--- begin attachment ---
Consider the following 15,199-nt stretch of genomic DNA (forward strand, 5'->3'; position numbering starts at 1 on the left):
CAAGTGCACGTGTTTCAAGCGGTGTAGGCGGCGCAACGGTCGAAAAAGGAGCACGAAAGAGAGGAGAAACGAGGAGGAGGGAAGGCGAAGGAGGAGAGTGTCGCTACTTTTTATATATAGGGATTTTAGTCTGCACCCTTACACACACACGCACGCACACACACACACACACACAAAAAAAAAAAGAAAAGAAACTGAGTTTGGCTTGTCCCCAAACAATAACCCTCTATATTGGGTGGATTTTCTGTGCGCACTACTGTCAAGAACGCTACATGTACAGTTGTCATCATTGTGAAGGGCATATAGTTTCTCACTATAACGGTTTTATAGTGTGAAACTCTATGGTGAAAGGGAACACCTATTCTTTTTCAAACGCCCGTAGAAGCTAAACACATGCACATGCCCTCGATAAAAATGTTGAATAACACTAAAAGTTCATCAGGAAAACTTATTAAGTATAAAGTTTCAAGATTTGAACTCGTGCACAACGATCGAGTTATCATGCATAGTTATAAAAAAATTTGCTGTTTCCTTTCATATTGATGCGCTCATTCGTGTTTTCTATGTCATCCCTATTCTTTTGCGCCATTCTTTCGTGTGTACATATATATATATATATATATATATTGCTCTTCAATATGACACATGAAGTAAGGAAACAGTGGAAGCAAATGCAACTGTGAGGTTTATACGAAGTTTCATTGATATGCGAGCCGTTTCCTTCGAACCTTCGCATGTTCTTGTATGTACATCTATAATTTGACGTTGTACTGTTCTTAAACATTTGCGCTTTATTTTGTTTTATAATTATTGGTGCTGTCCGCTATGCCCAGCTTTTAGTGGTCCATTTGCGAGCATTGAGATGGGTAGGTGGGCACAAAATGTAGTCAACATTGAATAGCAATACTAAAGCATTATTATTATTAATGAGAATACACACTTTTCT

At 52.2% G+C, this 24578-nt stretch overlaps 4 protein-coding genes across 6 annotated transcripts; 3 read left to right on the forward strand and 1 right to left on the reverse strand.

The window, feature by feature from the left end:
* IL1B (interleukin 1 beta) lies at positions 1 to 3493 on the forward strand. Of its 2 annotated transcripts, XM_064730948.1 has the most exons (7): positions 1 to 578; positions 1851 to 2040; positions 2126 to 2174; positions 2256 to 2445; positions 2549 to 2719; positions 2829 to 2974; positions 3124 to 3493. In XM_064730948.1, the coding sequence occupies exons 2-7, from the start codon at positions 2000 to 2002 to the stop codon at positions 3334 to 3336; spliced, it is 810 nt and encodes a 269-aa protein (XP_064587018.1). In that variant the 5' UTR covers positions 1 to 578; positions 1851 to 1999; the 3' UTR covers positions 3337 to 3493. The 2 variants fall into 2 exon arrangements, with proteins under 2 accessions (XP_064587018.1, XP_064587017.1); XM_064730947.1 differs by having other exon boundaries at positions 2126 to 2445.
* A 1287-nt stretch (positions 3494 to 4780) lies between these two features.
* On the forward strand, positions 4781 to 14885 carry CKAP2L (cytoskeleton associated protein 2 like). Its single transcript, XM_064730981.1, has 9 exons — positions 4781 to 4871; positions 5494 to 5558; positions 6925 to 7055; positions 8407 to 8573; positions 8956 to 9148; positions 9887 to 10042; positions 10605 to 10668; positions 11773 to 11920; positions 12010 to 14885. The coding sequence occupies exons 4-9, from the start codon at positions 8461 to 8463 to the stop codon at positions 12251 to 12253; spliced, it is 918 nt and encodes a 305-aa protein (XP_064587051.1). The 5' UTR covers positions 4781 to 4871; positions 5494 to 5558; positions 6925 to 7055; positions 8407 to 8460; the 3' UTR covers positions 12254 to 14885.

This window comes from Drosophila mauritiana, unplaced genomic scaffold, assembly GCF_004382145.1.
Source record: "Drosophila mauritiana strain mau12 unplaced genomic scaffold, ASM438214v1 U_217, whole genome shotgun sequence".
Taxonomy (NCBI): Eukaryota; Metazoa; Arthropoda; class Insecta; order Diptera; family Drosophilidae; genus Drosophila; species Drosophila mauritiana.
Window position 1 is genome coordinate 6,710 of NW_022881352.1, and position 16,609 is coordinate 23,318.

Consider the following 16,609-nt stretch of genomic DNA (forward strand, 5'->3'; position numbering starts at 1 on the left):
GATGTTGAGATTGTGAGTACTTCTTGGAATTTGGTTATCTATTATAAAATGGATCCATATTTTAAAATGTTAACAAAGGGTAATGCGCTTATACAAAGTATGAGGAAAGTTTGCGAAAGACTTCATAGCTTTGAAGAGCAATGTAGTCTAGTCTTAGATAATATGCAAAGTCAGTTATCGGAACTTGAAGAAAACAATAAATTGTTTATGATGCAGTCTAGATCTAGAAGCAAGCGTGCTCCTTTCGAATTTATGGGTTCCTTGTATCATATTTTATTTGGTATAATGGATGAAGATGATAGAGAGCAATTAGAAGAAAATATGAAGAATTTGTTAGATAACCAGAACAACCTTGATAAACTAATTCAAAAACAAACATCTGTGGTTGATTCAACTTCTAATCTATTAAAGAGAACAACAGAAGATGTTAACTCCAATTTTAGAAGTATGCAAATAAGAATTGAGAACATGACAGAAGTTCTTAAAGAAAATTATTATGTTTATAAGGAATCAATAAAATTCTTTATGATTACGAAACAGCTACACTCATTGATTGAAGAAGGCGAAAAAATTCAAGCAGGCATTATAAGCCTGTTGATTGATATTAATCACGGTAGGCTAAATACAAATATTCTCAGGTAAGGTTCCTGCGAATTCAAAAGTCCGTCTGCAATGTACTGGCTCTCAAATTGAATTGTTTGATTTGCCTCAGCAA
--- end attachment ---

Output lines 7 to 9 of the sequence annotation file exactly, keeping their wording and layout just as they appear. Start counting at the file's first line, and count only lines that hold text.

* On the forward strand, positions 4781 to 14885 carry CKAP2L (cytoskeleton associated protein 2 like). Its single transcript, XM_064730981.1, has 9 exons — positions 4781 to 4871; positions 5494 to 5558; positions 6925 to 7055; positions 8407 to 8573; positions 8956 to 9148; positions 9887 to 10042; positions 10605 to 10668; positions 11773 to 11920; positions 12010 to 14885. The coding sequence occupies exons 4-9, from the start codon at positions 8461 to 8463 to the stop codon at positions 12251 to 12253; spliced, it is 918 nt and encodes a 305-aa protein (XP_064587051.1). The 5' UTR covers positions 4781 to 4871; positions 5494 to 5558; positions 6925 to 7055; positions 8407 to 8460; the 3' UTR covers positions 12254 to 14885.

This window comes from Drosophila mauritiana, unplaced genomic scaffold, assembly GCF_004382145.1.
Source record: "Drosophila mauritiana strain mau12 unplaced genomic scaffold, ASM438214v1 U_217, whole genome shotgun sequence".